At the time of writing, the information concerning pathological conditions; stature; oral health, as well as the metric analysis and non-metric traits, have not been computerised. Once this task is completed, it will be possible, for the first time, to build up a comprehensive picture of life for a cross section of a post- medieval urban community. In addition, unusual discoveries made on particular skeletons will be the subject of more detailed publications. These include: a compound denticular odontome and a probable case of Paget's disease.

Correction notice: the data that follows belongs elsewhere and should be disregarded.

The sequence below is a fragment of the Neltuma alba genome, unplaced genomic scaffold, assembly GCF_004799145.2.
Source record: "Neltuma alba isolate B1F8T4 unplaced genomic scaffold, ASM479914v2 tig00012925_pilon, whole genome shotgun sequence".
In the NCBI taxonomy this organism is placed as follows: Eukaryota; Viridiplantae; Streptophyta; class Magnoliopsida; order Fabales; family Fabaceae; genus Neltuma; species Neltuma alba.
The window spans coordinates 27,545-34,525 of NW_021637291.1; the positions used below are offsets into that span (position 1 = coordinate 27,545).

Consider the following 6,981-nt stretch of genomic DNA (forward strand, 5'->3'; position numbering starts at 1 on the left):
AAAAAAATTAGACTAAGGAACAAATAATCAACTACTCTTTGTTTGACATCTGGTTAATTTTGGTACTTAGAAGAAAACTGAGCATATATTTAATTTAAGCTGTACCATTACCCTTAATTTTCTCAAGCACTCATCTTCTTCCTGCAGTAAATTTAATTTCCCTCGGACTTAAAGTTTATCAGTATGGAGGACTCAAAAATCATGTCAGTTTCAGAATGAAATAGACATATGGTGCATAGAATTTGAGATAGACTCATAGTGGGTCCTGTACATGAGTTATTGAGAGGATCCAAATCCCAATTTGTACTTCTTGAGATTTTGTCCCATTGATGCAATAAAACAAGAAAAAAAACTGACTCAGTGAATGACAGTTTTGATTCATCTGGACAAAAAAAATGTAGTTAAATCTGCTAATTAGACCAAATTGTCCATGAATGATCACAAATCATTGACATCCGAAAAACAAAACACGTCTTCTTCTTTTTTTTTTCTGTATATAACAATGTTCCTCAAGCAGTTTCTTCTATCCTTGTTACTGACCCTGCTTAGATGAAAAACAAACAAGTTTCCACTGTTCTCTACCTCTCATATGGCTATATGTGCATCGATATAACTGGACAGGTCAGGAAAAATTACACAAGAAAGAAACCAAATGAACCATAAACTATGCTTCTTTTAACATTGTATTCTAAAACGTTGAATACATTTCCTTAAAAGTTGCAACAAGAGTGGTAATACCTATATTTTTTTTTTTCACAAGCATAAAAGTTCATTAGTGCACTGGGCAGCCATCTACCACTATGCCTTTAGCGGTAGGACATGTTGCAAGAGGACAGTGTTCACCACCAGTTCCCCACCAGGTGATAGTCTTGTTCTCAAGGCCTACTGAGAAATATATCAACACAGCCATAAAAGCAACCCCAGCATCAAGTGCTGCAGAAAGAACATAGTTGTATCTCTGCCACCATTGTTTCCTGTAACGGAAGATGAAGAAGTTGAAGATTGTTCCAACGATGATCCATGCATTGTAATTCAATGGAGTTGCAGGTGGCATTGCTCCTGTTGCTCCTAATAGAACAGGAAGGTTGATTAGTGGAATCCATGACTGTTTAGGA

Excavations at St. George's clocktower
A lengthy report on the excavation highlighting the history of the site.

See this place today Click on the logo to see this place today.   The information on this page is Copyright © Canterbury Archaeological Trust Ltd. 1992 Reproduced with permission.
The text and pictures were taken from Canterbury's Archaeology 1991/1992, The 16th Annual Report of Canterbury Archaeological Trust Ltd.

Peter Collinson Last change: 18th November 2018